Wednesday, August 30, 2006
Peace walks in the Labyrinth
“It is solved by walking.”
-St. Augustine of Hippo
A labyrinth is an ancient form found in many cultures and religions as far back as 5,000 years. Some labyrinths are made with rocks, some on landscape, and some on marble. There are labyrinths around the world—from Europe to New Zealand to the Philippines.
I checked out The Labyrinth Society and was so proud to find the we have several labyrinths in the country. One of which is at the Mirador Jesuit Villa (Society of Jesus' Retreat House) Phone: (632) 426-5941. They have an impressive-looking Classical Right-handed Knidos type of rock and garden labyrinth set in Baguio near the Lourdes Grotto.
Here at the St. George’s Episcopal Church in Antioch, there is a walkable nine-circuit French Cathedral Chartres-style labyrinth—a pattern developed for use in the 1200’s. Installed on asphalt by trained labyrinth facilitators, Craig and Jane Wirth in October 2004, the labyrinth continues to attract those who wish to connect with their deeper selves in the midst of our fast-paced and noisy outer world.
The labyrinth, versus a maze, has only one path that leads to the center and out again. There are no tricks, traps, or dead-ends. There are also no religious, age, status, or any requirements to walk the labyrinth.
“It’s always different for everybody,” said Jane. “You have to experience it to understand it. But once you walk the labyrinth, you will understand what it brings. For me, it was a mirror of my unrealized pain at first. It also helps me when I am stuck creatively. It is always a different walk—there is something new to learn and feel.”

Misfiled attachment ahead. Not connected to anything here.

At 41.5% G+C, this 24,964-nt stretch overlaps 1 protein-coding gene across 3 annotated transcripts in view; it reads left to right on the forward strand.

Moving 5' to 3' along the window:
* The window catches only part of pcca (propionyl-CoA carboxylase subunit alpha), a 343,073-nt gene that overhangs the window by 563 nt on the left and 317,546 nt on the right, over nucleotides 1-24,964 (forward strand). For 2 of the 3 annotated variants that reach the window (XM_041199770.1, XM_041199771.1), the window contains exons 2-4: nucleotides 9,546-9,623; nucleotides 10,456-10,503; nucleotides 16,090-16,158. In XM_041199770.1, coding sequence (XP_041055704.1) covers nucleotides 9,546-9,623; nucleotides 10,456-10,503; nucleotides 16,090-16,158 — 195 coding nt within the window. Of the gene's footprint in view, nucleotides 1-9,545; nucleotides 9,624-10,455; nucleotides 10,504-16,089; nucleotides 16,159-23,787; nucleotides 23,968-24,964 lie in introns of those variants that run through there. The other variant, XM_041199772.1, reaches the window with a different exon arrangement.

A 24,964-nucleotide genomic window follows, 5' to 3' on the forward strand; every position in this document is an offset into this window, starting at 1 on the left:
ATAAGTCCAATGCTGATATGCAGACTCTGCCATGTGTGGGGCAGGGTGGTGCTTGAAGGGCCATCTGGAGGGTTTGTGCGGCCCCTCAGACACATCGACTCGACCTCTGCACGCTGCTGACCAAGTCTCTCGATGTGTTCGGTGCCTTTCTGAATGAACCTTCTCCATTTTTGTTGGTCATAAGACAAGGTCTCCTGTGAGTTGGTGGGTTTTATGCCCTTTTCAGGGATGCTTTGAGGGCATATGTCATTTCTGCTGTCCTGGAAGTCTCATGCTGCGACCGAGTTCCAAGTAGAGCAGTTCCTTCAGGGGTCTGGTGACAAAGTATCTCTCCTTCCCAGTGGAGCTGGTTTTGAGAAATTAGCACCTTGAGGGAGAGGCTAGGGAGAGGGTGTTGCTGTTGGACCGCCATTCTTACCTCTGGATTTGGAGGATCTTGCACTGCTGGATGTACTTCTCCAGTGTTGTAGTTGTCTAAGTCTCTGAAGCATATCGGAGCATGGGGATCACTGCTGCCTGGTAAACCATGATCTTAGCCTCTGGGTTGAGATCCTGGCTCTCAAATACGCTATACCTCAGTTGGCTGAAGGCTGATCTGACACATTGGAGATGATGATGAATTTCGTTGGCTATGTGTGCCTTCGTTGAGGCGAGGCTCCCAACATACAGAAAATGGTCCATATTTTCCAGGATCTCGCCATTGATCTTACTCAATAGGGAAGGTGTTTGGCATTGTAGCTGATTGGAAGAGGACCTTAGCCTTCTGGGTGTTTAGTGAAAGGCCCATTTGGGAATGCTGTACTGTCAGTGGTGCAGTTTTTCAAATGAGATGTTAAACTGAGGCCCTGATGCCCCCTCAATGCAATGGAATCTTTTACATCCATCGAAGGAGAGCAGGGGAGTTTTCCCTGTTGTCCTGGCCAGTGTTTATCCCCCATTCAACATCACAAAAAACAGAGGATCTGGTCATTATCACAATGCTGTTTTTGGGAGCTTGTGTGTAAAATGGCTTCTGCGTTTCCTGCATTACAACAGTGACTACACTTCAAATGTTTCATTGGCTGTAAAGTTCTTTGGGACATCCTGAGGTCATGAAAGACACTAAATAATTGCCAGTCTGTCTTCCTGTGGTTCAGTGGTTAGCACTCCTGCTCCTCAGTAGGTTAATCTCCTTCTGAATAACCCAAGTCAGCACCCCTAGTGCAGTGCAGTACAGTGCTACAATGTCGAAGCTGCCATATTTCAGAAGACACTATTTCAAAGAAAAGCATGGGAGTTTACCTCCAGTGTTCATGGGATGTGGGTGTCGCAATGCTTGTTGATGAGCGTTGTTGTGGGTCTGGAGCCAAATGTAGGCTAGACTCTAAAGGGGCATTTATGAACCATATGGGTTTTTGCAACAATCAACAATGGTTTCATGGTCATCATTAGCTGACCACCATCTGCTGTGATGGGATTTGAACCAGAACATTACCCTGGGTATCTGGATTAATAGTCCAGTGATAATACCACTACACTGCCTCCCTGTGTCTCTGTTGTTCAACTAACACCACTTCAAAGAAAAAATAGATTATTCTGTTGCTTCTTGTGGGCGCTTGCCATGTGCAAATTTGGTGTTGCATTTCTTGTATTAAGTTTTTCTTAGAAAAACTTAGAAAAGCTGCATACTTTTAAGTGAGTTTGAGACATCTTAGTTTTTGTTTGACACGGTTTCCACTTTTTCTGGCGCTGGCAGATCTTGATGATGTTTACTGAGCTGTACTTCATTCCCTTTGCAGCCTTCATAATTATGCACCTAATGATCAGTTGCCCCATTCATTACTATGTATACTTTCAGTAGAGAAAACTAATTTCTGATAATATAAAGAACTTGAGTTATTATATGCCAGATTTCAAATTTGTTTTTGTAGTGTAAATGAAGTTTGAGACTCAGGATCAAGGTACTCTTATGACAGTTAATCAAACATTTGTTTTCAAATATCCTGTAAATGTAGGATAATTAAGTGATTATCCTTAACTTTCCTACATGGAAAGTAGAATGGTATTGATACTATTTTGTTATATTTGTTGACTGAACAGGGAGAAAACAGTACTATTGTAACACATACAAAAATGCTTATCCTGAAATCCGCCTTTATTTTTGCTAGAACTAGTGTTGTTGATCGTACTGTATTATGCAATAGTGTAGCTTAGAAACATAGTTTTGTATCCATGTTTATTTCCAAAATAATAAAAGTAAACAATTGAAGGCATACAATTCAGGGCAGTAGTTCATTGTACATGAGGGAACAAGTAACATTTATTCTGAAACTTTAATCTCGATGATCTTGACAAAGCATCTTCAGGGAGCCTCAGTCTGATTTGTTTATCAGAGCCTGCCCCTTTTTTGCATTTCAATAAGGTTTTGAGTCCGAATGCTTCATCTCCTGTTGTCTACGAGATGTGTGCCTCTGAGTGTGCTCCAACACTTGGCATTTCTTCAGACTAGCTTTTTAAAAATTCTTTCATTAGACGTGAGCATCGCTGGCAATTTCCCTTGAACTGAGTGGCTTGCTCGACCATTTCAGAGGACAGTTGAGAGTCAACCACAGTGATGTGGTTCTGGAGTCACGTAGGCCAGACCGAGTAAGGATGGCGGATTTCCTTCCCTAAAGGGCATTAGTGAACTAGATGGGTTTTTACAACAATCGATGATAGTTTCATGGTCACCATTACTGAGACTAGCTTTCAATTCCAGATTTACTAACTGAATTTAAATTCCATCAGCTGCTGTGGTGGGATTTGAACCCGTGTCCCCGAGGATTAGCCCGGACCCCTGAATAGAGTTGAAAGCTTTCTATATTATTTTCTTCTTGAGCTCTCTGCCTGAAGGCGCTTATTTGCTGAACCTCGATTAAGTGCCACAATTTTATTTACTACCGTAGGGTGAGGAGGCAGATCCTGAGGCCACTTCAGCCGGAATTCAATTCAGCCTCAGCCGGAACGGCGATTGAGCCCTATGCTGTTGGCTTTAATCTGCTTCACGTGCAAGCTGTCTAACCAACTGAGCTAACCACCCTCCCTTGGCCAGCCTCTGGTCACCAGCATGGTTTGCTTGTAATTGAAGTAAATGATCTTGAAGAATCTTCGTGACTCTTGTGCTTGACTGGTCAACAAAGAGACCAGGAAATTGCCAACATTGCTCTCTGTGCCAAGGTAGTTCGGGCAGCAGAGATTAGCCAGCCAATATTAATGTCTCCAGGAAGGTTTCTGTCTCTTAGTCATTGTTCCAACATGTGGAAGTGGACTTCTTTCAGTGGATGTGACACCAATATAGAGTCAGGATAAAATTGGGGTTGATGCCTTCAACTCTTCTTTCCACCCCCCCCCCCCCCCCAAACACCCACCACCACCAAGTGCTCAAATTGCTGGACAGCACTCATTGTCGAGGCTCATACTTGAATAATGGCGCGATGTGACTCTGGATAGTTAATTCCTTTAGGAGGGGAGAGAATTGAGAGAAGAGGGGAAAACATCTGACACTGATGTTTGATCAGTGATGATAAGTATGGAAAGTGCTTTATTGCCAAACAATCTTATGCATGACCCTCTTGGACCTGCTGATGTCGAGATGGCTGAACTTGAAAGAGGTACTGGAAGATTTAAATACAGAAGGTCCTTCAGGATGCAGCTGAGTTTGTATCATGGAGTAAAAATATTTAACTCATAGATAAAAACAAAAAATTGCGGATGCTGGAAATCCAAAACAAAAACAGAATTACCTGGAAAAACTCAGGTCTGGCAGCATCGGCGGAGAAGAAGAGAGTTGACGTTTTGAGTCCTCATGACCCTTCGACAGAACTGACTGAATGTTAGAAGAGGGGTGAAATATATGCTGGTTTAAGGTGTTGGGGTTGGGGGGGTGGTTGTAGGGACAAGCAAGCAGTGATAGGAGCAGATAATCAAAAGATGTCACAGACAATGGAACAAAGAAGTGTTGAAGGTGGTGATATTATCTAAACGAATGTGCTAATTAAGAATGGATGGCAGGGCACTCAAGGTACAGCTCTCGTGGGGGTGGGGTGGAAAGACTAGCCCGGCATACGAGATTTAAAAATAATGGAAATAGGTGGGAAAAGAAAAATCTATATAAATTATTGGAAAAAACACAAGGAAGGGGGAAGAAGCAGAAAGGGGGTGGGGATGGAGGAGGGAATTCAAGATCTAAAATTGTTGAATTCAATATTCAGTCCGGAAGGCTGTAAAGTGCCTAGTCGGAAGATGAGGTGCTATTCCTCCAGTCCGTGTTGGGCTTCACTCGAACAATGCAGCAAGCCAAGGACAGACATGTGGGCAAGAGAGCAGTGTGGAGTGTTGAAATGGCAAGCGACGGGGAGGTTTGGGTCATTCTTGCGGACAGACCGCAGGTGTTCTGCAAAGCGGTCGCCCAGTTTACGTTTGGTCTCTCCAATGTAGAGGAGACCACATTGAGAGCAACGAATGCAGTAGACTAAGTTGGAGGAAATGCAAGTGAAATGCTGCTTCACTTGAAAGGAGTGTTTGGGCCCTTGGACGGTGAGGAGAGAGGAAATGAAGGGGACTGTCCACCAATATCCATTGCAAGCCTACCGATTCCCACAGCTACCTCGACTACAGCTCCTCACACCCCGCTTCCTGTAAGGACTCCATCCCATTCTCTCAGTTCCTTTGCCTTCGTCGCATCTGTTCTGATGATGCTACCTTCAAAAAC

Helen Curry, author of The Way of the Labyrinth: A Powerful Meditation for Everyday Life, said, “Labyrinths offer the opportunity to walk in meditation to that place within us where the rational merges with the intuitive and the spiritual is reborn. Quite simply, labyrinths are a way to discover the sacred in everyday life.”
Craig explains that, though the labyrinth “is not a magic tool,” it may be a magical avenue for self-expression. “Here is a tool to look at your own life. There is no right or wrong way to walk the labyrinth. In the many years of facilitating walks, we have sensed the joy and the suffering of the people. It has been very powerful.”
Members of the Labyrinth Guild of the Delta and The Labyrinth Society (TLS)—a non-profit world-wide organization providing educational information, project support and networking opportunities for people interested in labyrinths, past and present, Craig and Jane expound on the international efforts to share the healing labyrinth with a broader audience, specially with schools, hospitals, and prisons. TLS also created and maintains the World Wide Labyrinth Locator which will give everyone the opportunity to find labyrinths all over our planet.
The labyrinth at St. George has been used for candlelight walks for 9/11 memorials, for honoring Tsunami victims and survivors, and for the bombings in Beirut, among others—as a way to express concern and healing. Lately, Craig and Jane organized World Peace Walks. Held every third Sunday of the month, the walks are aimed towards achieving inner peace and sending peaceful thoughts to the world.
Walking for peace that Sunday was Kitty Hayes from Pittsburg. “Don’t worry much about the outcome. Just come and try it out,” she said. Also peace walking were Kathy Scopel from Antioch and John Fearn from Sherman Island. “The labyrinth is very compassionate. There is no judgement or comparison. I just offer myself the way I am,” said Fearn.
I send out prayers of peace and that all wars be resolved. I send out good wishes to my friends who are down or sick or lonely or poor. I think about my parents and my brothers and reflect on our lives together. I miss my brothers. I send happy thoughts to everyone and hope that our lives will continue to remain full in challenges and rich with wisdom and love. Let's not forget what is most important okay?